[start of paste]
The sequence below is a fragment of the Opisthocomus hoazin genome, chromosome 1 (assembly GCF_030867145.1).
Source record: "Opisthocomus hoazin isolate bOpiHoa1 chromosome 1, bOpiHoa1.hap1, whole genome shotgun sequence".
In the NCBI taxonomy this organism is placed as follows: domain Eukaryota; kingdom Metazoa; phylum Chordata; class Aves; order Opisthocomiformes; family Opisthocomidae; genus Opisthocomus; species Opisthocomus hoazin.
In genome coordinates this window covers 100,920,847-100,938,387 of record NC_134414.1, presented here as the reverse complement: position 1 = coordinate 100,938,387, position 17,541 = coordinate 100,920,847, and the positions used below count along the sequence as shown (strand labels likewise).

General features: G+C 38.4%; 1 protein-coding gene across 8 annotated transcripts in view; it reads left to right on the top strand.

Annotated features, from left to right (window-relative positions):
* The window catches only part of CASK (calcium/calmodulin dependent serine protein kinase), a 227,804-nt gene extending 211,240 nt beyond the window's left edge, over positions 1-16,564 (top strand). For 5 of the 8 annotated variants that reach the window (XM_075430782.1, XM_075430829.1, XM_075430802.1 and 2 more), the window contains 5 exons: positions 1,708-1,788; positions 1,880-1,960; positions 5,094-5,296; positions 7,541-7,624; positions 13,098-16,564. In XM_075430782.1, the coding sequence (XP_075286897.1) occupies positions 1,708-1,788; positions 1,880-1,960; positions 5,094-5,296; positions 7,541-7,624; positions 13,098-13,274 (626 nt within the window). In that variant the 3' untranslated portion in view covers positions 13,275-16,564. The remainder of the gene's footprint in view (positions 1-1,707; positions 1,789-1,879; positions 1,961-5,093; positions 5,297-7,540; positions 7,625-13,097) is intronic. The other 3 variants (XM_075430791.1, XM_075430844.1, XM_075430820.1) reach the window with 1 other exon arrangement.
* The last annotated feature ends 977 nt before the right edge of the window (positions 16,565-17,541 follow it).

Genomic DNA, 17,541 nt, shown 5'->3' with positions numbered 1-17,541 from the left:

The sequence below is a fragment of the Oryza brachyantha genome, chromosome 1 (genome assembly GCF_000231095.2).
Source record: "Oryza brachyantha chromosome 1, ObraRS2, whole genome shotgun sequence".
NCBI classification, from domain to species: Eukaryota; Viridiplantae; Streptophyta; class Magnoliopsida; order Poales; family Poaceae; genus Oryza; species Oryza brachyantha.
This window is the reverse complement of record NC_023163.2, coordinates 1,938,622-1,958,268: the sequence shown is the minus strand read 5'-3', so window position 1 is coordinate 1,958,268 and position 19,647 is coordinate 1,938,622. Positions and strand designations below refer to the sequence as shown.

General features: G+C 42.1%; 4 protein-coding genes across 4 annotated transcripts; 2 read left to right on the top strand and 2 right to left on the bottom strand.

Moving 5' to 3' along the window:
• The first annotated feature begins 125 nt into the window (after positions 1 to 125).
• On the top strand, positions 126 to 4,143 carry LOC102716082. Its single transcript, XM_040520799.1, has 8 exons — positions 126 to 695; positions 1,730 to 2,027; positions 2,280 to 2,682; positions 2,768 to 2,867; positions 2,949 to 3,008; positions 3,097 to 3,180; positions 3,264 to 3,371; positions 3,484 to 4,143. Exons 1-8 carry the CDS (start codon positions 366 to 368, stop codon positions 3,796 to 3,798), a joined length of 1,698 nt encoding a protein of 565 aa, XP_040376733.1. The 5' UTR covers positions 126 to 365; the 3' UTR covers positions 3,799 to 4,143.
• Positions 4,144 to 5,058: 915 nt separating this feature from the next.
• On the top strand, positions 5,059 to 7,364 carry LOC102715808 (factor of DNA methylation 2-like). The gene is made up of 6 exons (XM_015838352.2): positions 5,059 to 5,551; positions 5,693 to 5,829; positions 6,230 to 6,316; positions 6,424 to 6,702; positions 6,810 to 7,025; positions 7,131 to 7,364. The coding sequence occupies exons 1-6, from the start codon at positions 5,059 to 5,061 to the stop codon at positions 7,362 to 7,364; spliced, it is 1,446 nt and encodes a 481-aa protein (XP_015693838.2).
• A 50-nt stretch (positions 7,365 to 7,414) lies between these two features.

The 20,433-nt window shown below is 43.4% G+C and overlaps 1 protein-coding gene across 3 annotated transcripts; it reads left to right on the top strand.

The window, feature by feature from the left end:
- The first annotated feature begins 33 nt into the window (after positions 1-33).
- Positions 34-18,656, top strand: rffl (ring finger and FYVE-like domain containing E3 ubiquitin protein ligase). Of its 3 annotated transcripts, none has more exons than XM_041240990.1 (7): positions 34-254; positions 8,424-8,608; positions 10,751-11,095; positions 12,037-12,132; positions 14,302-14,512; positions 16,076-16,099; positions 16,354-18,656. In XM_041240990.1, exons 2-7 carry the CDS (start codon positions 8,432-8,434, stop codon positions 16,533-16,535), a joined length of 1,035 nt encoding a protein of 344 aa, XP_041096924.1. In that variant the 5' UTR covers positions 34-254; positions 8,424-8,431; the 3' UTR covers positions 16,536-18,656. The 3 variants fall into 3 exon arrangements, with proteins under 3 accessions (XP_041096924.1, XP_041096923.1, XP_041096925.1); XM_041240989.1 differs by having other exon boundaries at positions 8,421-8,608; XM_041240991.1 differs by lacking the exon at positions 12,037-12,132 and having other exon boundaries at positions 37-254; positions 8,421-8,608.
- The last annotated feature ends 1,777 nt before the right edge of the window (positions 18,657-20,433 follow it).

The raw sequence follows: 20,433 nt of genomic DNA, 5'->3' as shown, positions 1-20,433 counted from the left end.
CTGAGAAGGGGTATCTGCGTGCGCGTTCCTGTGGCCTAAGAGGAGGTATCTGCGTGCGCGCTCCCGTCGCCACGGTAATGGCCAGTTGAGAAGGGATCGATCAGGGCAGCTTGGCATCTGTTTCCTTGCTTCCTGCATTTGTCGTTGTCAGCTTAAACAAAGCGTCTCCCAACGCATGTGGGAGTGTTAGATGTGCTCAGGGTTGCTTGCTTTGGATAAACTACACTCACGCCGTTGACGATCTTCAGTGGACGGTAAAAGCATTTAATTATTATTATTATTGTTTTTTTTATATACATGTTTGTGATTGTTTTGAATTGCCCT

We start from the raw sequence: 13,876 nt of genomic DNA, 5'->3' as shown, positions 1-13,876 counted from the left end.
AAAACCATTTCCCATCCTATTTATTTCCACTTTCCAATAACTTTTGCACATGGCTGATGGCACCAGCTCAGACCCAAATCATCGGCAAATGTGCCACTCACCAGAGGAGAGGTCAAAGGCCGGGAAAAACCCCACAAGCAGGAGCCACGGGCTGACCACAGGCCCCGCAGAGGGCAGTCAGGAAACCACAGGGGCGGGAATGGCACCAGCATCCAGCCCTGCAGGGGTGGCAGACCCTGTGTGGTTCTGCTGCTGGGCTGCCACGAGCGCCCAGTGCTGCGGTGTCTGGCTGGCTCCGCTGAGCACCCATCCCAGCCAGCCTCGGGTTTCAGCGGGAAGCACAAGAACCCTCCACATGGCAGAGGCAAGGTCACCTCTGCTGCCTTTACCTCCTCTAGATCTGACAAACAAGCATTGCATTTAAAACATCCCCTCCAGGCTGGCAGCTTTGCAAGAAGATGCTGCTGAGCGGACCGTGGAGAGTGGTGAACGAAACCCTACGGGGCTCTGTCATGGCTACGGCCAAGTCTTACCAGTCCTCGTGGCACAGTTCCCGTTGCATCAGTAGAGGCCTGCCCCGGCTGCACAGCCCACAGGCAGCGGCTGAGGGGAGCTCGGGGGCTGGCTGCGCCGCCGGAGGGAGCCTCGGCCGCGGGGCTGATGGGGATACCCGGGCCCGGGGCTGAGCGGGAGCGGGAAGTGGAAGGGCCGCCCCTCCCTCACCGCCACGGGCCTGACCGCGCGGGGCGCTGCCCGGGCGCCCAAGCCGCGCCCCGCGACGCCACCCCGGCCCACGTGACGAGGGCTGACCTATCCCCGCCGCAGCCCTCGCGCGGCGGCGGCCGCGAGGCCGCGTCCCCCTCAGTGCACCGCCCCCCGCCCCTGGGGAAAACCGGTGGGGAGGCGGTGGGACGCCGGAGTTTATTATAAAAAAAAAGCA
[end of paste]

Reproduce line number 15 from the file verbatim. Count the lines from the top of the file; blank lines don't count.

Moving 5' to 3' along the window: